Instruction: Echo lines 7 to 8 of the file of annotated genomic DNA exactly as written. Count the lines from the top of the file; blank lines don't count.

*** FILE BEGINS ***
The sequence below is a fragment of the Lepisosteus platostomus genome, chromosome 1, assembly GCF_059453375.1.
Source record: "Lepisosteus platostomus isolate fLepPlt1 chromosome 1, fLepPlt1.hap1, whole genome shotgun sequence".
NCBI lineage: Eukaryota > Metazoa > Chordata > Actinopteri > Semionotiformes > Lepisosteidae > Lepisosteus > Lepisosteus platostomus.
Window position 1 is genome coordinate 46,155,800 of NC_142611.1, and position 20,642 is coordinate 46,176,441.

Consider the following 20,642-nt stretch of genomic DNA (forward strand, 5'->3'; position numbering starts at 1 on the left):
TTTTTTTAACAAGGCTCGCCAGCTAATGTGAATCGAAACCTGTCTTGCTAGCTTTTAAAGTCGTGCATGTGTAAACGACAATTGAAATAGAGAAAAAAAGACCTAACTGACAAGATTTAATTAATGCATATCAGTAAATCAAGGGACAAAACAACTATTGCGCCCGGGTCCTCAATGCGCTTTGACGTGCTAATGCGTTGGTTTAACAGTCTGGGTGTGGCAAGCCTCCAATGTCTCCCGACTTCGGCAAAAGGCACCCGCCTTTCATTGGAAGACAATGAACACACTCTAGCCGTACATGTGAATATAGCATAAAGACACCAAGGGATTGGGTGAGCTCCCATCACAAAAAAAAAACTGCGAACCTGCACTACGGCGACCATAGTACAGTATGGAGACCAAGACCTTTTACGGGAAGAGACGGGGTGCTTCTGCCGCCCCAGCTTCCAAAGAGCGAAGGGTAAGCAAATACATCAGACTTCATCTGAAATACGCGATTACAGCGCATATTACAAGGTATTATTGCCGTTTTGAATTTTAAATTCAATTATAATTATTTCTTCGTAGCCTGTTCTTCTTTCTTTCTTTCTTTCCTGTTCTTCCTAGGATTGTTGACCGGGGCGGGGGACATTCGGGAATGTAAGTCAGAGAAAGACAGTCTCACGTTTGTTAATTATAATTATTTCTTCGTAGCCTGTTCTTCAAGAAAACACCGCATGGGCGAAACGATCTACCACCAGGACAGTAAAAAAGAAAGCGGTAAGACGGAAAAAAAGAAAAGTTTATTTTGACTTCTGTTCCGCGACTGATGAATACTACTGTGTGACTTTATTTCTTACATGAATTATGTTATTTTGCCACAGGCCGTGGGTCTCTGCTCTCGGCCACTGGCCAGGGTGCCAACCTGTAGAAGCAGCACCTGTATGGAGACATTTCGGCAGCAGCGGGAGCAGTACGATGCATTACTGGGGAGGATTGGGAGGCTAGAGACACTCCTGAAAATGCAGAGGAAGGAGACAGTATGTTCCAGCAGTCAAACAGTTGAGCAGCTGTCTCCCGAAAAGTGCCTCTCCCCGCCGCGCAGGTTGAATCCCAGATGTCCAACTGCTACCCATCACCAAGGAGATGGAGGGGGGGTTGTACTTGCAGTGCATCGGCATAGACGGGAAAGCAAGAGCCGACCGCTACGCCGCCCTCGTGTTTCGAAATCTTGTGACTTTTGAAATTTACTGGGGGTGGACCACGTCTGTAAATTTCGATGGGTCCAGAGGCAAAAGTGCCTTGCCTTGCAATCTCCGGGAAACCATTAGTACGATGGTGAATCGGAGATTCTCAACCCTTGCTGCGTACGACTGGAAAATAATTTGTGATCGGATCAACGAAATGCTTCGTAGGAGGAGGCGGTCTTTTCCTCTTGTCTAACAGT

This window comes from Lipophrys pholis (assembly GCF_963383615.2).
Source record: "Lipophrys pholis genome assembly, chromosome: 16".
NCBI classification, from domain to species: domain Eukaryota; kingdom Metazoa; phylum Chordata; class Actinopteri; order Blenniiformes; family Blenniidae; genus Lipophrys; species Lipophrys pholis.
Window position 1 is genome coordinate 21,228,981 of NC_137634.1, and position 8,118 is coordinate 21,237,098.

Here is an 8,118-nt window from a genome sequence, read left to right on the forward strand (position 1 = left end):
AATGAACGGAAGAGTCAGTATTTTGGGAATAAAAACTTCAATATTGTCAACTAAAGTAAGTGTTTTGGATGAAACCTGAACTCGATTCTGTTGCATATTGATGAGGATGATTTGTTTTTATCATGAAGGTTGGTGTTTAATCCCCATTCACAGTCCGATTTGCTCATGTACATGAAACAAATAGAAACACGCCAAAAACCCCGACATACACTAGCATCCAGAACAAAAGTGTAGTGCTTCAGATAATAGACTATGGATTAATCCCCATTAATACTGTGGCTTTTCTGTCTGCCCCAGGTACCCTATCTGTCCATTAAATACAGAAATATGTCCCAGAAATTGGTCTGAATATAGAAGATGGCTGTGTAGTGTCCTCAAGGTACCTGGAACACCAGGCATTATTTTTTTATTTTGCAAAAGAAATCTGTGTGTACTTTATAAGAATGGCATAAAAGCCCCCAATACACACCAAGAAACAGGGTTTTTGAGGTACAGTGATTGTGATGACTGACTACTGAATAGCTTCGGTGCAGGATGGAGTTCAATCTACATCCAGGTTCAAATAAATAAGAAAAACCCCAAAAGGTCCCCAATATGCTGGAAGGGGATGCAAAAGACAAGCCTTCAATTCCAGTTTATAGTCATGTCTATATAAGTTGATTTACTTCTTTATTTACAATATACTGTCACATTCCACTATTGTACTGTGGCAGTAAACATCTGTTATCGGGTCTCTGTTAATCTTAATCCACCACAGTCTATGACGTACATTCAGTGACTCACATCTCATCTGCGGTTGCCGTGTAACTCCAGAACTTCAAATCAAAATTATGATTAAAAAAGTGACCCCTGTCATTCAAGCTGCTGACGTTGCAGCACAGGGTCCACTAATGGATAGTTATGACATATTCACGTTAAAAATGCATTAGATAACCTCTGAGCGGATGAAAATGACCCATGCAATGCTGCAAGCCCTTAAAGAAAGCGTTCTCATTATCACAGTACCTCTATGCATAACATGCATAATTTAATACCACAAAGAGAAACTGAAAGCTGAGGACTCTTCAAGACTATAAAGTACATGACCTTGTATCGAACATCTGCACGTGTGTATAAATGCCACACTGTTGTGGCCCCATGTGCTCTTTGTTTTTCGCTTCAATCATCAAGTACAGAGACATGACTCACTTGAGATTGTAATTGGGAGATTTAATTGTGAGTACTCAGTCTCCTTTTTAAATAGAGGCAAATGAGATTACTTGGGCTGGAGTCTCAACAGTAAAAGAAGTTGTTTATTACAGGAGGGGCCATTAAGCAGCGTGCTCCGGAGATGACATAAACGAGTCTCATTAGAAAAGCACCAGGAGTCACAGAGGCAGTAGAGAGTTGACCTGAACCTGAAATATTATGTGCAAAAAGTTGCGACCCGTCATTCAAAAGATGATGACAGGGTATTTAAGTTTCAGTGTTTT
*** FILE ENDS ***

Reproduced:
This window comes from Lipophrys pholis (assembly GCF_963383615.2).
Source record: "Lipophrys pholis genome assembly, chromosome: 16".